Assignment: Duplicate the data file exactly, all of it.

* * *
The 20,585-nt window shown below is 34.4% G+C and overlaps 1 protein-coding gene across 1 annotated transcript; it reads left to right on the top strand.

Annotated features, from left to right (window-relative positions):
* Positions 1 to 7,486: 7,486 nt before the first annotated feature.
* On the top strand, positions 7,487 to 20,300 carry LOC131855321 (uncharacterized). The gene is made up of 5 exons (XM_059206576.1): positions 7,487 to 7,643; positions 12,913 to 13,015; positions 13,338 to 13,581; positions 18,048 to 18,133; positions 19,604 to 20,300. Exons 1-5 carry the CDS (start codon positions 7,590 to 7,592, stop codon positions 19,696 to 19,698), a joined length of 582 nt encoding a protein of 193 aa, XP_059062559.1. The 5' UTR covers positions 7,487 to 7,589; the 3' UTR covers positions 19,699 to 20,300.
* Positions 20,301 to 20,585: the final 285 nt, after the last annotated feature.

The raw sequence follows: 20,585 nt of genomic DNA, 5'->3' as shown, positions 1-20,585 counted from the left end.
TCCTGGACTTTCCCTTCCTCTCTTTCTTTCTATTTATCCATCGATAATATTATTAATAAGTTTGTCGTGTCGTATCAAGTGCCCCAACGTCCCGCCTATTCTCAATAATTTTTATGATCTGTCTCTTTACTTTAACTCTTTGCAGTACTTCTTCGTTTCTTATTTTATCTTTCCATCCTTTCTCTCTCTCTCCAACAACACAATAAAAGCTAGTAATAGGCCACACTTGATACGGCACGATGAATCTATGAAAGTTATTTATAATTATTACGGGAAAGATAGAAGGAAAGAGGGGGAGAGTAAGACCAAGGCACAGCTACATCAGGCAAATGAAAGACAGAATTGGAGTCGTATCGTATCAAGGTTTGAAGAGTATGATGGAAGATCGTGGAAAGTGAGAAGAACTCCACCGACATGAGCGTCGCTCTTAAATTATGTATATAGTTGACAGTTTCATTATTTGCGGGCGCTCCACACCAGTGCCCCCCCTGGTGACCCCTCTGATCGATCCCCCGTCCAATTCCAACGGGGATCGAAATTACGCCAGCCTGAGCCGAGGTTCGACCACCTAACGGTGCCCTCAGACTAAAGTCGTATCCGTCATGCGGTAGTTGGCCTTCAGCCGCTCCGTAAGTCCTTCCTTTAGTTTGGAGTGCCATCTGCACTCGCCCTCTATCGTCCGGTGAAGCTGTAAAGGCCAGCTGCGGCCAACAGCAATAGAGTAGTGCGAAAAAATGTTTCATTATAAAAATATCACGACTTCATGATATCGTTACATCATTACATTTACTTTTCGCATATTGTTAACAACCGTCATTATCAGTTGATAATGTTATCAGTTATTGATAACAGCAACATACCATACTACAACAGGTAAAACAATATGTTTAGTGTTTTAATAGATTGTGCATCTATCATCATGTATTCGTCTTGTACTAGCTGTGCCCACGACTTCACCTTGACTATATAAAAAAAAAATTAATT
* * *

The 20,585-nt window shown below is 34.4% G+C and overlaps 1 protein-coding gene across 1 annotated transcript; it reads left to right on the top strand.

Annotated features, from left to right (window-relative positions):
* Positions 1 to 7,486: 7,486 nt before the first annotated feature.
* On the top strand, positions 7,487 to 20,300 carry LOC131855321 (uncharacterized). The gene is made up of 5 exons (XM_059206576.1): positions 7,487 to 7,643; positions 12,913 to 13,015; positions 13,338 to 13,581; positions 18,048 to 18,133; positions 19,604 to 20,300. Exons 1-5 carry the CDS (start codon positions 7,590 to 7,592, stop codon positions 19,696 to 19,698), a joined length of 582 nt encoding a protein of 193 aa, XP_059062559.1. The 5' UTR covers positions 7,487 to 7,589; the 3' UTR covers positions 19,699 to 20,300.
* Positions 20,301 to 20,585: the final 285 nt, after the last annotated feature.

The raw sequence follows: 20,585 nt of genomic DNA, 5'->3' as shown, positions 1-20,585 counted from the left end.
TCCTGGACTTTCCCTTCCTCTCTTTCTTTCTATTTATCCATCGATAATATTATTAATAAGTTTGTCGTGTCGTATCAAGTGCCCCAACGTCCCGCCTATTCTCAATAATTTTTATGATCTGTCTCTTTACTTTAACTCTTTGCAGTACTTCTTCGTTTCTTATTTTATCTTTCCATCCTTTCTCTCTCTCTCCAACAACACAATAAAAGCTAGTAATAGGCCACACTTGATACGGCACGATGAATCTATGAAAGTTATTTATAATTATTACGGGAAAGATAGAAGGAAAGAGGGGGAGAGTAAGACCAAGGCACAGCTACATCAGGCAAATGAAAGACAGAATTGGAGTCGTATCGTATCAAGGTTTGAAGAGTATGATGGAAGATCGTGGAAAGTGAGAAGAACTCCACCGACATGAGCGTCGCTCTTAAATTATGTATATAGTTGACAGTTTCATTATTTGCGGGCGCTCCACACCAGTGCCCCCCCTGGTGACCCCTCTGATCGATCCCCCGTCCAATTCCAACGGGGATCGAAATTACGCCAGCCTGAGCCGAGGTTCGACCACCTAACGGTGCCCTCAGACTAAAGTCGTATCCGTCATGCGGTAGTTGGCCTTCAGCCGCTCCGTAAGTCCTTCCTTTAGTTTGGAGTGCCATCTGCACTCGCCCTCTATCGTCCGGTGAAGCTGTAAAGGCCAGCTGCGGCCAACAGCAATAGAGTAGTGCGAAAAAATGTTTCATTATAAAAATATCACGACTTCATGATATCGTTACATCATTACATTTACTTTTCGCATATTGTTAACAACCGTCATTATCAGTTGATAATGTTATCAGTTATTGATAACAGCAACATACCATACTACAACAGGTAAAACAATATGTTTAGTGTTTTAATAGATTGTGCATCTATCATCATGTATTCGTCTTGTACTAGCTGTGCCCACGACTTCACCTTGACTATATAAAAAAAAAATTAATT